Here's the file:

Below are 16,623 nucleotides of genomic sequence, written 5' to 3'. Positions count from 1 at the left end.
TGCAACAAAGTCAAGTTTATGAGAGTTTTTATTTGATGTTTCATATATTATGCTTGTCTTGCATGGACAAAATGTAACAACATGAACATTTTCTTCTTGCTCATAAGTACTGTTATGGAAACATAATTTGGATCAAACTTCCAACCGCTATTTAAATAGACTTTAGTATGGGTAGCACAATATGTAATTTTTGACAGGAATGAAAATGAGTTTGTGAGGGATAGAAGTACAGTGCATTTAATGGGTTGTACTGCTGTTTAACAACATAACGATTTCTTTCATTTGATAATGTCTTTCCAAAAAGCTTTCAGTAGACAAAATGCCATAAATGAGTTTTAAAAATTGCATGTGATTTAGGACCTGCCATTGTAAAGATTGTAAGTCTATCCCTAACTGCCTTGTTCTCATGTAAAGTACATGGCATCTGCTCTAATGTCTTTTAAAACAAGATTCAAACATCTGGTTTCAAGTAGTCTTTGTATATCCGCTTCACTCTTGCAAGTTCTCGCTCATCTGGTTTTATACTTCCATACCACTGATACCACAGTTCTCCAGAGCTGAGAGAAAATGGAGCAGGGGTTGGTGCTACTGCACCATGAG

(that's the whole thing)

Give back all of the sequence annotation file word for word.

Below are 16,623 nucleotides of genomic sequence, written 5' to 3'. Positions count from 1 at the left end.
TGCAACAAAGTCAAGTTTATGAGAGTTTTTATTTGATGTTTCATATATTATGCTTGTCTTGCATGGACAAAATGTAACAACATGAACATTTTCTTCTTGCTCATAAGTACTGTTATGGAAACATAATTTGGATCAAACTTCCAACCGCTATTTAAATAGACTTTAGTATGGGTAGCACAATATGTAATTTTTGACAGGAATGAAAATGAGTTTGTGAGGGATAGAAGTACAGTGCATTTAATGGGTTGTACTGCTGTTTAACAACATAACGATTTCTTTCATTTGATAATGTCTTTCCAAAAAGCTTTCAGTAGACAAAATGCCATAAATGAGTTTTAAAAATTGCATGTGATTTAGGACCTGCCATTGTAAAGATTGTAAGTCTATCCCTAACTGCCTTGTTCTCATGTAAAGTACATGGCATCTGCTCTAATGTCTTTTAAAACAAGATTCAAACATCTGGTTTCAAGTAGTCTTTGTATATCCGCTTCACTCTTGCAAGTTCTCGCTCATCTGGTTTTATACTTCCATACCACTGATACCACAGTTCTCCAGAGCTGAGAGAAAATGGAGCAGGGGTTGGTGCTACTGCACCATGAG